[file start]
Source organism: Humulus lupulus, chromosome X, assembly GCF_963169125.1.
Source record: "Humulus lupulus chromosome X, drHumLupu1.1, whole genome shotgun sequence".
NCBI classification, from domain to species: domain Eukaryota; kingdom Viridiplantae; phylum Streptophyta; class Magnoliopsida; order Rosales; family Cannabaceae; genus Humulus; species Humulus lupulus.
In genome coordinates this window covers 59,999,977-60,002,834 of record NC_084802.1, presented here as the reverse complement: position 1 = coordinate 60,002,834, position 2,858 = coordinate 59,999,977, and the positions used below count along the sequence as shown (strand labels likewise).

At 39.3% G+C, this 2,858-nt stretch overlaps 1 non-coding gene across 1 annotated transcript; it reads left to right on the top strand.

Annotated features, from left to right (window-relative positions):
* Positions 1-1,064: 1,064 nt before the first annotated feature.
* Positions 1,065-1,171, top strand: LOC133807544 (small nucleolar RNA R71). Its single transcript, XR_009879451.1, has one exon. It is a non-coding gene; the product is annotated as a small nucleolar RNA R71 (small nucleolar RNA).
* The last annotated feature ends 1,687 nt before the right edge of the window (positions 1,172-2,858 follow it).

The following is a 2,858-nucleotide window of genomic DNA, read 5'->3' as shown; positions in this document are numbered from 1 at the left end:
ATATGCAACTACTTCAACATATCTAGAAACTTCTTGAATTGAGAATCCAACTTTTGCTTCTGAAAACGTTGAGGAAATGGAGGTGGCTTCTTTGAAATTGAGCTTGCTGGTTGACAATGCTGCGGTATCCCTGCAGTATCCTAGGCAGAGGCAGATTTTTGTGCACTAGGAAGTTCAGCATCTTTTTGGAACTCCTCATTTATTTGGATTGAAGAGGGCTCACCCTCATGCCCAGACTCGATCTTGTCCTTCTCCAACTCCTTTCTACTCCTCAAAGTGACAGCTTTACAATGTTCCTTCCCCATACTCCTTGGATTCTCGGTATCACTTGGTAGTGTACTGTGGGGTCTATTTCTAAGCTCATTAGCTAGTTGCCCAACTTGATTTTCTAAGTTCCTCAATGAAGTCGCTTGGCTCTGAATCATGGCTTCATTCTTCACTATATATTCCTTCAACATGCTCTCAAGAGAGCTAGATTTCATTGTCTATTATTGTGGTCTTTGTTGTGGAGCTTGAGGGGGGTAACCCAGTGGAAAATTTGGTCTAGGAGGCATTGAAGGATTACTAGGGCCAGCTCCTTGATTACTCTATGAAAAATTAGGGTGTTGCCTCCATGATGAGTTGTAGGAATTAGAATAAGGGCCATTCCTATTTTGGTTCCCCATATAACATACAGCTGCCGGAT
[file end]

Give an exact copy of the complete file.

Source organism: Humulus lupulus, chromosome X, assembly GCF_963169125.1.
Source record: "Humulus lupulus chromosome X, drHumLupu1.1, whole genome shotgun sequence".
NCBI classification, from domain to species: domain Eukaryota; kingdom Viridiplantae; phylum Streptophyta; class Magnoliopsida; order Rosales; family Cannabaceae; genus Humulus; species Humulus lupulus.
In genome coordinates this window covers 59,999,977-60,002,834 of record NC_084802.1, presented here as the reverse complement: position 1 = coordinate 60,002,834, position 2,858 = coordinate 59,999,977, and the positions used below count along the sequence as shown (strand labels likewise).

At 39.3% G+C, this 2,858-nt stretch overlaps 1 non-coding gene across 1 annotated transcript; it reads left to right on the top strand.

Annotated features, from left to right (window-relative positions):
* Positions 1-1,064: 1,064 nt before the first annotated feature.
* Positions 1,065-1,171, top strand: LOC133807544 (small nucleolar RNA R71). Its single transcript, XR_009879451.1, has one exon. It is a non-coding gene; the product is annotated as a small nucleolar RNA R71 (small nucleolar RNA).
* The last annotated feature ends 1,687 nt before the right edge of the window (positions 1,172-2,858 follow it).

The following is a 2,858-nucleotide window of genomic DNA, read 5'->3' as shown; positions in this document are numbered from 1 at the left end:
ATATGCAACTACTTCAACATATCTAGAAACTTCTTGAATTGAGAATCCAACTTTTGCTTCTGAAAACGTTGAGGAAATGGAGGTGGCTTCTTTGAAATTGAGCTTGCTGGTTGACAATGCTGCGGTATCCCTGCAGTATCCTAGGCAGAGGCAGATTTTTGTGCACTAGGAAGTTCAGCATCTTTTTGGAACTCCTCATTTATTTGGATTGAAGAGGGCTCACCCTCATGCCCAGACTCGATCTTGTCCTTCTCCAACTCCTTTCTACTCCTCAAAGTGACAGCTTTACAATGTTCCTTCCCCATACTCCTTGGATTCTCGGTATCACTTGGTAGTGTACTGTGGGGTCTATTTCTAAGCTCATTAGCTAGTTGCCCAACTTGATTTTCTAAGTTCCTCAATGAAGTCGCTTGGCTCTGAATCATGGCTTCATTCTTCACTATATATTCCTTCAACATGCTCTCAAGAGAGCTAGATTTCATTGTCTATTATTGTGGTCTTTGTTGTGGAGCTTGAGGGGGGTAACCCAGTGGAAAATTTGGTCTAGGAGGCATTGAAGGATTACTAGGGCCAGCTCCTTGATTACTCTATGAAAAATTAGGGTGTTGCCTCCATGATGAGTTGTAGGAATTAGAATAAGGGCCATTCCTATTTTGGTTCCCCATATAACATACAGCTGCCGGAT